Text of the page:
The FIFA Street series has had an interesting existence since its first release in 2005. The spin-off series, which focuses on trickery, flair and style, was well-received and while never becoming a strong force, had a decent following.
The FIFA Street series seemed to slip a bit with its third iteration, as the concept of style seemed to overtake that of fair gameplay mechanics, and FIFA Street 3 lost the series’ touch with it’s over-the-top antics and hyper-stylised gameplay.
The series now returns to the Xbox 360 and PS3, and aptly named simply FIFA Street, the franchise is looking to find its feet once again.
A good start this time around is that the game is actually running off the FIFA 12 engine, which sees this year’s Impact Engine also make its way into the back alleys and streets. The game therefore runs very smoothly and emulates the free-flowing organic nature of the ball and players, as opposed to the magnetic passing seen in previous instalments.
There is an incredible amount of ball control thanks to an intuitive control scheme that allows the player to move the ball as they see fit. When a player is in possession of the ball, skills and tricks are executed with the right analogue stick, although if the left trigger is held, your player stops and then moves the ball around his stationary position. If a player lunges for the ball, pull it behind you; if they’re coming from the left, pull the ball to the right. It works very well and is incredibly responsive, allowing you to hold onto the ball for the extra second before making a precise pass or intricate skill move.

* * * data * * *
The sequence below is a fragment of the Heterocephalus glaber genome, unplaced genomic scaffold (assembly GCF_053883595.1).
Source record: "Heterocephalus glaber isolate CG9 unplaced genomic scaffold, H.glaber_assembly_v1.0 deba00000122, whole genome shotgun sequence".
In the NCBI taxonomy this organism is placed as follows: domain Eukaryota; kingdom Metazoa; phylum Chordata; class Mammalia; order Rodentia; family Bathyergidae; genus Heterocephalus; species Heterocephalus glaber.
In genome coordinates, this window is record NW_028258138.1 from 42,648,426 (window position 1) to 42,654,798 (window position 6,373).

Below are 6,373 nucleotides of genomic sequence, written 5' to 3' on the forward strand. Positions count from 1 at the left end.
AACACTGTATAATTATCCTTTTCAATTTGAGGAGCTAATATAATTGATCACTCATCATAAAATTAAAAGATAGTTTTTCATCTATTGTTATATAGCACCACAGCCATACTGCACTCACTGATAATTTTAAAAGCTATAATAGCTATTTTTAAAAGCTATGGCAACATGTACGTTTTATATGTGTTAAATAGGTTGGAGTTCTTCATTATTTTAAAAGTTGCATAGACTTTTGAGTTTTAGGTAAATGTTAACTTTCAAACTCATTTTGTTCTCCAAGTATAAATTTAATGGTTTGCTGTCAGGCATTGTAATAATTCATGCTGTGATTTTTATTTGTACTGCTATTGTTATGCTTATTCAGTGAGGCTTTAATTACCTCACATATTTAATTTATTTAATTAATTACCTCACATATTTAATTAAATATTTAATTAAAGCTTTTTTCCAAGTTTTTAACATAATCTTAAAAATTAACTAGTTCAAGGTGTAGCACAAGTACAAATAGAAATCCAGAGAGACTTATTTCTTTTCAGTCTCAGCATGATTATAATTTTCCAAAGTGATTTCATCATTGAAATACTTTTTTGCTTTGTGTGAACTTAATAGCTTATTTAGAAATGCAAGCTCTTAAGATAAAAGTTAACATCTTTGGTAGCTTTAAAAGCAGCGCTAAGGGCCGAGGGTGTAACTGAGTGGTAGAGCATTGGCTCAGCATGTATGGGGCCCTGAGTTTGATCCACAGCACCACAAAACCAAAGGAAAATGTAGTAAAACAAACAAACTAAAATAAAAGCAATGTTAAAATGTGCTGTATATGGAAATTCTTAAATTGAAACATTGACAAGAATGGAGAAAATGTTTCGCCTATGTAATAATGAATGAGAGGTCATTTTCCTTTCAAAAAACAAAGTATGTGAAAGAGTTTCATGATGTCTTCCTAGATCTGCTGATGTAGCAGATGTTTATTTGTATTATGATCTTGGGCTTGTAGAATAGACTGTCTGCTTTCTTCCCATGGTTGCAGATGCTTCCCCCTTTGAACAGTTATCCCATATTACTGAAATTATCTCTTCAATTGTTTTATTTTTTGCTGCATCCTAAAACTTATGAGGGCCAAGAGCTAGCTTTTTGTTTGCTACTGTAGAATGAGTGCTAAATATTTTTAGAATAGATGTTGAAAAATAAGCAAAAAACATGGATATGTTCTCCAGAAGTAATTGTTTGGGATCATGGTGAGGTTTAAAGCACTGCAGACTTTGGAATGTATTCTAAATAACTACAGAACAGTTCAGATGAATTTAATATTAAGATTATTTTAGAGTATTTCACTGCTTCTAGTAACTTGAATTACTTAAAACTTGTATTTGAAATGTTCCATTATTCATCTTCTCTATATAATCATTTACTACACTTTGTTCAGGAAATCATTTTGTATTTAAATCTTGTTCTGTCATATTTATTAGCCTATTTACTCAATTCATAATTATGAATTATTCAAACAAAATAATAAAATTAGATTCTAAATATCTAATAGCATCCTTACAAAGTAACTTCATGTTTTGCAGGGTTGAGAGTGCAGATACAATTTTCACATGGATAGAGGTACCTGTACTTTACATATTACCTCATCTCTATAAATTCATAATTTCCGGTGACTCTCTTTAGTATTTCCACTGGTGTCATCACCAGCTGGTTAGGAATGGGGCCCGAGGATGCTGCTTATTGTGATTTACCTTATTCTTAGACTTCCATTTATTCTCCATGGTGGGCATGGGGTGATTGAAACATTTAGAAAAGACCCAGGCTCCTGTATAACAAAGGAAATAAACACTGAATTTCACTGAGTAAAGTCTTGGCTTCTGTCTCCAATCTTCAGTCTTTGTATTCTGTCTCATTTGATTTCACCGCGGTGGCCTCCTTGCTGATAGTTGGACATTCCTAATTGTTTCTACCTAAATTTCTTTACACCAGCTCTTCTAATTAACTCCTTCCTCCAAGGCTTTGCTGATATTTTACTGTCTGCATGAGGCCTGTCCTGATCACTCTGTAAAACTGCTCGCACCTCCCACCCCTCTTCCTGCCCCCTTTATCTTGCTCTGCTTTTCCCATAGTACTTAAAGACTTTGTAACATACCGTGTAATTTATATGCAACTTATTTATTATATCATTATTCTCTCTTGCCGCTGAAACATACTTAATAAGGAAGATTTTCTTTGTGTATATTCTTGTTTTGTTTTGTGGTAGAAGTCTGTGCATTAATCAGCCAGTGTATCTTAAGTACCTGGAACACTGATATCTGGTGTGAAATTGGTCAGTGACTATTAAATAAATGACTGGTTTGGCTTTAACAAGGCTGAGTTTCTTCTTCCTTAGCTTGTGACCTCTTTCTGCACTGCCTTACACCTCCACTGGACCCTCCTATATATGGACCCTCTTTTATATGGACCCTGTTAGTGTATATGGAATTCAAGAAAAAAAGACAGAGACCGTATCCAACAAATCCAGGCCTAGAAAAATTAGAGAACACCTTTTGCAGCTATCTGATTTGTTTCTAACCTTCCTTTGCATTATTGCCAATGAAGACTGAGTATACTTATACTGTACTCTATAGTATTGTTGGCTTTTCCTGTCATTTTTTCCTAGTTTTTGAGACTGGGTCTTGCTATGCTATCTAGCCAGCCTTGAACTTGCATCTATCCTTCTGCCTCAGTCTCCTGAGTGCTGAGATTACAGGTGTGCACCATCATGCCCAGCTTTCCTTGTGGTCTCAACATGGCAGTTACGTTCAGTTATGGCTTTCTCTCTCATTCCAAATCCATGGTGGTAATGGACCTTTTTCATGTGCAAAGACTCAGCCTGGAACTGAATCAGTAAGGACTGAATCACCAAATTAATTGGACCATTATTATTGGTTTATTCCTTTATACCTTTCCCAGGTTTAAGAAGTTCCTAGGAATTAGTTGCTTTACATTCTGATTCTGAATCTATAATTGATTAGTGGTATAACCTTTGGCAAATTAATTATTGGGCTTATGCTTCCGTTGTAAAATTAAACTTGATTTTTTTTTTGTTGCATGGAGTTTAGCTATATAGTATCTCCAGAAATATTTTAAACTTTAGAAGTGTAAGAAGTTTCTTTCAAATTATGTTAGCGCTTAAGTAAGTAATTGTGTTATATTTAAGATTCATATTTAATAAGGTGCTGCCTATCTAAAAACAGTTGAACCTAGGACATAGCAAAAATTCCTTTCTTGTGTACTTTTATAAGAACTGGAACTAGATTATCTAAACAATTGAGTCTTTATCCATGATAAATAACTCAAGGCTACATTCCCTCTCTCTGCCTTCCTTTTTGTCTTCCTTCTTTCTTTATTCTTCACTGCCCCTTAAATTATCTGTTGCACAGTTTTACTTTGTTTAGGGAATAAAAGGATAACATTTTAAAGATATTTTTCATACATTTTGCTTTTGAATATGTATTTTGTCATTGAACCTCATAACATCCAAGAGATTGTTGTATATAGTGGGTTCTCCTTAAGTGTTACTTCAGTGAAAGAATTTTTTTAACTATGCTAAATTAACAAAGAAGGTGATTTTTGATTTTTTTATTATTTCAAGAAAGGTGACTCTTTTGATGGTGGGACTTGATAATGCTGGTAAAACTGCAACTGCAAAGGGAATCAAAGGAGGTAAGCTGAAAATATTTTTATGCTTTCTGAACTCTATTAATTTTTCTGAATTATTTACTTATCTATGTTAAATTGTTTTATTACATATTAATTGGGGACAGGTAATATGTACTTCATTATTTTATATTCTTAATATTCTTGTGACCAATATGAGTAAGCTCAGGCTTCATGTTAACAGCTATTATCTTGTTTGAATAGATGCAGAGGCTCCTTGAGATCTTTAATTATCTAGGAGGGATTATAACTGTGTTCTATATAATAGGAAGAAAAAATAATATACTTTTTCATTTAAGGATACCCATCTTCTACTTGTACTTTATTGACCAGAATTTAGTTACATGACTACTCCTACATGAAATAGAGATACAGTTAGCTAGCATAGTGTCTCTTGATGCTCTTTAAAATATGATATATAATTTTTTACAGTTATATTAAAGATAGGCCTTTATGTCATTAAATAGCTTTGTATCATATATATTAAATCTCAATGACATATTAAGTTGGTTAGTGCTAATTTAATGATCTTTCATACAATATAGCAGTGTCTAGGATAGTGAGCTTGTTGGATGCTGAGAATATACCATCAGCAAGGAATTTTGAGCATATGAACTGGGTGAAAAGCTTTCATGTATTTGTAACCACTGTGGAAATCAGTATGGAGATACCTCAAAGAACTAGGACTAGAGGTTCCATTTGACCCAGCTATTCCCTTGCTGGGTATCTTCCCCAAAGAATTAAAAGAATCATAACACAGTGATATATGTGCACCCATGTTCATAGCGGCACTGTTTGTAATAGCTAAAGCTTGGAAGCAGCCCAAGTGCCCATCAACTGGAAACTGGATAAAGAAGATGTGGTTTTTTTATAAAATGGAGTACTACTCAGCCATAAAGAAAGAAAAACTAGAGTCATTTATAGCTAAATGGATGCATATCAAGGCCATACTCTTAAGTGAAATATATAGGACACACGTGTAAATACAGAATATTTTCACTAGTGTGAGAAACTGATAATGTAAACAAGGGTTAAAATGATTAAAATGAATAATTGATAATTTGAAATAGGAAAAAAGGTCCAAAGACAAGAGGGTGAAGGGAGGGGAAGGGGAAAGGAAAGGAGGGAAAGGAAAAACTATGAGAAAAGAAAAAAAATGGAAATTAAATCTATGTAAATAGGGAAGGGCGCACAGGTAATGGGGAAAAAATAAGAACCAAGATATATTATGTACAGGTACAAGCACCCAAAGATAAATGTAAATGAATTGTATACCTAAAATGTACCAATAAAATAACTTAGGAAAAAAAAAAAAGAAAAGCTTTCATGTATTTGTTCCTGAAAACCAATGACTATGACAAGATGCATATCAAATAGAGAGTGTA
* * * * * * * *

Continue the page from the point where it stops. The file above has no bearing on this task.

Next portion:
The depth of these moves and controls are unprecedented for the series, giving players the chance to interact with a pass in a number of ways. The ability to slide, lift or seamlessly pass the ball (with a lot of style) adds a great amount of options to the attacking game of a side.
Graphically, the game is not up to the detail of FIFA 12 itself, but the colours, style and interface surpass it in terms of eye-candy without a doubt. That’s not to say the game isn’t visually impressive – the models are gorgeous, the animations are fluid and the stadiums and locations are bright and vivid. It just doesn’t have that spit and polish on the finer details; but the breath-taking moves more than make up for it.
FIFA Street is still undoubtedly going to go through some tweaks here and there before its final release, but as it stands the game looks great and is incredibly fun to play. It’s a refreshing step-up from a franchise that was losing some serious momentum.
Expect a full review around the game’s release.